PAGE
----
In future interactions with the media, Kamal may be called upon to respond to specific queries on issues of the kind. At media talk shows and otherwise, Kamal may also be questioned on his observation at the party inaugural that the Tamil Nadu voter had ‘under-sold’ his vote for Rs 6,000 when it could have fetched Rs 6 lakh (without of course reference to the spirit in which Kamal made the statement).
Some of his other observations at the inaugural, including a purely metaphoric reference to the ‘missing rabbit’ (whether it was killed and eaten by those in power), did leave a bad taste in the mouth.
Kamal continues to sound confused, or divergent, on issues of political philosophy. He would not accept anyone before his time as his torch-bearer, nor would he denounce any. If for his generation of voters and political leaders — born in November 1954, he is now 63 — Kamal’s hazy responses to questions on political philosophy might recall MGR when he founded the AIADMK.
When asked what his political philosophy, ‘Anna-ism’ (referring to parent DMK founder CN Annadurai), pat came MGR’s response: “Anna-ism is a mixture of capitalism, communism and socialism.”
Only that not many in the present-day generation of Tamils know or remember the same, as such other pronouncements from other political leaders have often gone unchallenged or uncontested. Though Kamal sounded genuine on the stage, his communication skills off-screen require better honing before he could be accepted as a convincing political player, who can convey his ideas and ideology with greater credibility, which is what he too says Tamil Nadu polity is lacking now.
It is going to take a long time, but then he said that the Madurai meeting was only the first in a series of district-level conferences that the party would host in the coming days.
There will, of course, be need for that, sooner than later. Having launched a political outfit now rather than wait for the Assembly polls in May 2021 like compatriot and competitor Rajinikanth, Kamal will have both the opportunity and challenge to contest the much-delayed local body polls across the state due to be held in the coming months as per court orders.
It will be an occasion for him to put together grassroots-level machinery, test their organisational skills and also his own acceptance-levels.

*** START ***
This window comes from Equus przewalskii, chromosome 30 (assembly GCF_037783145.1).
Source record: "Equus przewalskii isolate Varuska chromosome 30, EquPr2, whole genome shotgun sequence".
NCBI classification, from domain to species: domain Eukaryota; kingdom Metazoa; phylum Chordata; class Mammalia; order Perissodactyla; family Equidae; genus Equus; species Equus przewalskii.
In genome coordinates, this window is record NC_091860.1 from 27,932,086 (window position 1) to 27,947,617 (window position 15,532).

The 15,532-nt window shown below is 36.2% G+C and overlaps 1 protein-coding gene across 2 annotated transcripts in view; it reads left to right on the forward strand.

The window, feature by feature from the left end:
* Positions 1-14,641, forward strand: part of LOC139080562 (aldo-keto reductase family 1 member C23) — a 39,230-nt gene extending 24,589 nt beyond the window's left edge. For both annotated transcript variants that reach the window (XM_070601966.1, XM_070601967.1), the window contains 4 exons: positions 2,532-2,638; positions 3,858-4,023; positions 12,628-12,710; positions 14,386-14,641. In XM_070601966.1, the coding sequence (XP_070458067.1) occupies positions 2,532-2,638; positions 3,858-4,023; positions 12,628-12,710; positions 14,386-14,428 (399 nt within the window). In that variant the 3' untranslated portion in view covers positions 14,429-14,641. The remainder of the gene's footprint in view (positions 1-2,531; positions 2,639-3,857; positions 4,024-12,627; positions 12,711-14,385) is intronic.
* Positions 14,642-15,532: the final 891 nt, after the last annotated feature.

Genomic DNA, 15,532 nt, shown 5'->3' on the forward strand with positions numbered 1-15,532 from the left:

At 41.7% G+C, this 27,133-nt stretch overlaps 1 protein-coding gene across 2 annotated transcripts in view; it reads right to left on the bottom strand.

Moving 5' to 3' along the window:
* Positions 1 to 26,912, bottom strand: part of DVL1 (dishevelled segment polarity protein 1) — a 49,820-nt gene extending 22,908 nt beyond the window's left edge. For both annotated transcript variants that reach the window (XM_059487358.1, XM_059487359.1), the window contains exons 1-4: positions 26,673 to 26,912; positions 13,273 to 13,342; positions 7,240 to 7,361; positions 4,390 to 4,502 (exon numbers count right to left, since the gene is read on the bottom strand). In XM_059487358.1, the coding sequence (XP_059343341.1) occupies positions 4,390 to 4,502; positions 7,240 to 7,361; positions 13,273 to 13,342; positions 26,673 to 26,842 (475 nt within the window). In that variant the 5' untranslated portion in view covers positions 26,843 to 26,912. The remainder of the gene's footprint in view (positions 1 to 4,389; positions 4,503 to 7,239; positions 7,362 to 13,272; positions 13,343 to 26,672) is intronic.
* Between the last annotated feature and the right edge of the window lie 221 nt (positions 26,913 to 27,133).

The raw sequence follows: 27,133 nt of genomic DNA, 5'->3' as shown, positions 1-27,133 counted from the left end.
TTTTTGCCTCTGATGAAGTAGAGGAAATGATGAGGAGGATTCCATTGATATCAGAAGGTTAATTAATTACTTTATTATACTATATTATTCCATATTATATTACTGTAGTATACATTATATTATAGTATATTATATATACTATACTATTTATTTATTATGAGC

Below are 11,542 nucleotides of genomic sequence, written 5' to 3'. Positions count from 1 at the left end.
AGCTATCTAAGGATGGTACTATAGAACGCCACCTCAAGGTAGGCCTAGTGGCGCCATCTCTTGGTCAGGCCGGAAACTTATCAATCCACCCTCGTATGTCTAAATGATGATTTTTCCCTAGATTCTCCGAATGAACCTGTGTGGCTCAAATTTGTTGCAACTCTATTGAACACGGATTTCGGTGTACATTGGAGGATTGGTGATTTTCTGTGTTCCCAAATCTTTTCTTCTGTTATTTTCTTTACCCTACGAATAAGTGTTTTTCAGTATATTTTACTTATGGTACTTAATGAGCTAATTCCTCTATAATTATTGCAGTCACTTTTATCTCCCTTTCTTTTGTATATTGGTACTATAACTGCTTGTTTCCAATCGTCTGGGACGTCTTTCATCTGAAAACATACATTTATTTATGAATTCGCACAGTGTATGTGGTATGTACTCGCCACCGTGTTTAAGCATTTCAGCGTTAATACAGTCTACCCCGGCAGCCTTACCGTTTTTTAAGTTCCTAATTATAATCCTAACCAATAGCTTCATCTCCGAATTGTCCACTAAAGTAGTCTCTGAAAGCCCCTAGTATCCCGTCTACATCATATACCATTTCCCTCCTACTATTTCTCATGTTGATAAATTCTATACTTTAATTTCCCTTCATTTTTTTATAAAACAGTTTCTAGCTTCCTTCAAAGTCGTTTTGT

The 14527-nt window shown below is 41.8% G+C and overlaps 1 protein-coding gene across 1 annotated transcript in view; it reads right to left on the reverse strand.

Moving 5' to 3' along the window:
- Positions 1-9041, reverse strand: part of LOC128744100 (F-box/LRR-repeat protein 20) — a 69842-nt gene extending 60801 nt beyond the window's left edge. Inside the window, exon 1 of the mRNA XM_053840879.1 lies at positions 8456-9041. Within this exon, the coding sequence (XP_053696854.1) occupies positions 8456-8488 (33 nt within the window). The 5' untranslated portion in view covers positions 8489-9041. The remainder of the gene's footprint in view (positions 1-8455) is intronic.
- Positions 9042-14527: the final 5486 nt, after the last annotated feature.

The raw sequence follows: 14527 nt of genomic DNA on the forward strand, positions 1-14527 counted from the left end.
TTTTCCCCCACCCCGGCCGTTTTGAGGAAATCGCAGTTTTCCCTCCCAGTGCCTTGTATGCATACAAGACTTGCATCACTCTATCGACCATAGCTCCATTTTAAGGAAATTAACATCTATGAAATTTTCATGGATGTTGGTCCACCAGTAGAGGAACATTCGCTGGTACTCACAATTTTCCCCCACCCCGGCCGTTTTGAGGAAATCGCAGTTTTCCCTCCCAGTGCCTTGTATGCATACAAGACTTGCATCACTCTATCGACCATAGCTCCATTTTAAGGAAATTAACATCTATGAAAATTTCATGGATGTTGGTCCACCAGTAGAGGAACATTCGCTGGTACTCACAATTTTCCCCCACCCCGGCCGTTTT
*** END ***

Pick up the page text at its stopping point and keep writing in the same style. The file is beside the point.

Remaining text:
But like the ‘rebel’ AIADMK leader and MLA TTV Dinakaran, Kamal may also face the problem of being able to get a poll symbol from the Election Commission, which is also then accepted by the State Election Commission (SEC), a separate constitutional entity under the 74th and 75th Amendments, creating Panchayati Raj and Nagarpalika institutions across the country.
If he does not get a common symbol for the local body polls, then Kamal would have a lot to complain about and a lot more to prove in the elections.
The reverse would also be true, in more ways than one.
It remains to be seen if Kamal would stick to the recent decades of Tamil Nadu political culture of new parties having their names only in Tamil, and expect the English and other non-Tamil media to use the same name, without offering an English alternative.
Having commenced his political journey from the Hindu temple-town of Rameswaram, but from the family home of former president APJ Abdul Kalam, Kamal continued to explain away his island visit as one to the latter’s home and not to the temple-town per se.
All of it would happen if and only if Kamal blooms as a politician from now on and draws larger crowds than in Madurai. Kamal would have to put together state-wide tour plans, party meetings and organisational consultations, for which he is not known to have a proven team, even if from rival political parties.
It would be a plus and minus point at the same time. Based on this, and the consequent public perception alone would the likes of DMK’s MK Stalin and DMDK’s Vijaykanth consider MNM a serious enough compatriot or competitor.
For now, however, the media is full of Stalin’s observation on the eve of MNM launch that “paper flowers do not spread fragrance”, supposedly an indirect reference to Kamal’s new party, and possibly also that of Rajinikanth.
Kamal later explained away the purported reference, saying he and his party were not flowers as yet for the people to feel the fragrance as yet, but were only seeds, which would take roots, grow and then produce flowers and fruits for them to have.
Stalin’s reference to ‘paper flowers’ was possibly borrowed from his ailing octogenarian father M Karunanidhi’s successful campaign-slogan for the DMK’s victorious 1967 polls: “Kahitha poo manakkadhu, Congress socialism palikkadhu (Paper flowers do not spread fragrance, nor does the socialism of the Congress work out here).”
(The author is Director, Chennai Chapter of the Observer Research Foundation. Views are personal.)